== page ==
Contact us about private knee replacement surgery
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As you get older, you may suffer from pain due to arthritis or damage to the knee joint. This can affect your movement, causing pain and discomfort. It can also impact your sleep, work and exercise and affect how you feel, physically and mentally.
Private knee replacement surgery replaces your damaged or worn knee joint with an artificial joint, to reduce pain and improve quality of life. It can help you to return to a more normal lifestyle, free from pain.
Our guide price is from £10,350
Total knee replacement surgery replaces your damaged knee joint with an artificial joint. A knee replacement operation (arthroplasty) is usually only recommended after non-surgical knee treatments such as pain relief, therapy and muscle strengthening have been tried first.
A total knee replacement is recommended if your knee is badly worn and damaged, affecting your mobility and causing significant pain.
In a healthy knee, the surfaces of the joint are lined with cartilage which helps it move smoothly and easily without pain. When the knee joint surfaces become worn, your normal movement can become painful as the ends of the bones start to rub or grind together and the joint becomes stiff and inflamed.
There are many reasons why the joint lining can become worn or damaged:
Osteoarthritis is the most common reason for knee replacement surgery. This occurs when the cartilage wears down and the bones within the joint rub against each other. This leads to increasing pain and can restrict movement of the knee joint.
The bones may compensate by growing thicker and producing bony outgrowths to try to repair themselves. This can cause more friction and pain.
This is where the body’s own immune system (the body’s defence against infection) affects the lining of the joint in the knee, resulting in stiffness and pain.
This results from a serious knee injury such as a fracture, ligament damage or meniscus tear. The impact of the accident also causes ‘mini trauma’ to the cartilage which, over time, develops into osteoarthritis which causes knee pain and stiffness. If non-surgical knee treatments such as muscle strengthening haven’t worked, you might need to consider a total knee replacement.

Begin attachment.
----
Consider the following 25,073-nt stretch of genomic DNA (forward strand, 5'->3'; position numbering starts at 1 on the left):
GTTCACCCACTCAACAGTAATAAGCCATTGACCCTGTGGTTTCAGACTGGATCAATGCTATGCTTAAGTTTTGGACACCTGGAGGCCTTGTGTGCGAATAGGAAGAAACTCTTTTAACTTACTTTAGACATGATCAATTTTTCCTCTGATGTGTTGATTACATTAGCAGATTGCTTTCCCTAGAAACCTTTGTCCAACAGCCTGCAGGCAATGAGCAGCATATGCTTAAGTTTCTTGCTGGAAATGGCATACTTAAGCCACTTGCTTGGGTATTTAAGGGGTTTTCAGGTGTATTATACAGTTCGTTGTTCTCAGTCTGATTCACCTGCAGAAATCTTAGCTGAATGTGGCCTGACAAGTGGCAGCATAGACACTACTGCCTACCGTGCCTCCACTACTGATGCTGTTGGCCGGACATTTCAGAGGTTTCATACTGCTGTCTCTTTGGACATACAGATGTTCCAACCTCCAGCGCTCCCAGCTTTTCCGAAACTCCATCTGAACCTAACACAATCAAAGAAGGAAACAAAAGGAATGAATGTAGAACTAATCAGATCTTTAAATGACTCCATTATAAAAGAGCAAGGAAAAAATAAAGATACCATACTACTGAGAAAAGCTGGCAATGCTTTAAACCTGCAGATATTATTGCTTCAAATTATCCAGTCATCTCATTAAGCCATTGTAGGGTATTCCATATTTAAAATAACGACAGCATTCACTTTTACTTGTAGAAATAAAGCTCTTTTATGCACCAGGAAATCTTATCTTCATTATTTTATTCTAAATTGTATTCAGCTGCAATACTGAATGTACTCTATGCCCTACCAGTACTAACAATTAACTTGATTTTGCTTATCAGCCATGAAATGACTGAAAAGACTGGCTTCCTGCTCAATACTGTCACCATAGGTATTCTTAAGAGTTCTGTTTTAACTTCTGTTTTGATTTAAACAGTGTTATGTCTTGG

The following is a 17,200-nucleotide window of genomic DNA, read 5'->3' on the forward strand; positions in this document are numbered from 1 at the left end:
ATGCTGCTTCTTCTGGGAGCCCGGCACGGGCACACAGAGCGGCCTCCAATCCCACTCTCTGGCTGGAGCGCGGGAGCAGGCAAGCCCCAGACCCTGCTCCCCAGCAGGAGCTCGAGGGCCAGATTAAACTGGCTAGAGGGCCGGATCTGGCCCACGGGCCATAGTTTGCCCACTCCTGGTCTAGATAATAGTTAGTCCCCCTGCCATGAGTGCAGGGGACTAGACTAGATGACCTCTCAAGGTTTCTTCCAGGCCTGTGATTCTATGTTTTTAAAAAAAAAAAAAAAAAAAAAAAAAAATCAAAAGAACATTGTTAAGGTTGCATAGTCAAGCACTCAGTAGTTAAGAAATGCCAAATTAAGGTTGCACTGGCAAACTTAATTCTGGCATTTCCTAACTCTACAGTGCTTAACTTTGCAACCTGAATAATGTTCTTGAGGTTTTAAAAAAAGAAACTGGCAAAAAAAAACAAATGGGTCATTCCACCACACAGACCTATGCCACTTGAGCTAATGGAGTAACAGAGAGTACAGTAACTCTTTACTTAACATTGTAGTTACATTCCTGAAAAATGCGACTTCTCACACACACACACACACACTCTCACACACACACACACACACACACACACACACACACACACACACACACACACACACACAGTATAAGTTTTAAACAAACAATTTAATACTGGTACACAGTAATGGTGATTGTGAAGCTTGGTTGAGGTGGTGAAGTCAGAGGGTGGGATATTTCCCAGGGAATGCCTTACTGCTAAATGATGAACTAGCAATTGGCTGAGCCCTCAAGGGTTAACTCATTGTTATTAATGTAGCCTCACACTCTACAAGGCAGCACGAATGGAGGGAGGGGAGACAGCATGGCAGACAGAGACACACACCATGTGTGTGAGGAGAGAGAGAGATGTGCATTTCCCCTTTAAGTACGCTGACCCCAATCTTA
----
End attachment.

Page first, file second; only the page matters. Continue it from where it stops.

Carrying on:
Knee replacements are either fixed to the bone with cement or are uncemented. Uncemented replacements rely on the body to grow bone into the knee replacement. After around nine months to a year, the knee replacement is fixed strongly to the bone.
A cemented replacement will be as strong as it’s going to be by the time the operation is finished.
Replacing both knees together isn’t common practice and, at Benenden Hospital, we don’t operate on both knees at the same time.
A knee replacement is a major operation and can cause quite a lot of stress to the body. If you have underlying medical conditions, you may be at higher risk of complications during anaesthetic, breathing problems, heart problems or blood clots – so it’s better to minimise the impact on your body by doing one procedure at a time.
If you have severe arthritis of both knees, we’d do staged operations, with the worst knee first. Once you’ve recovered, at around six weeks, we’ll talk to you about planning to replace the other knee three to six months later.
Your Consultant will discuss your medical history and look at how well you move and the strength of your muscles. They’ll also view x-rays of the knee joint damage before recommending the best course of treatment. Knee replacement surgery will only be recommended after you’ve tried non-surgical treatments, such as pain relief and physiotherapy.
If you’ve agreed that total knee replacement surgery is the best treatment, your initial consultation might include tests and diagnostic imaging (x-rays or MRI scans). We may also be able to assess your fitness for anaesthesia on the same day, to reduce the number of visits you need to make to the hospital.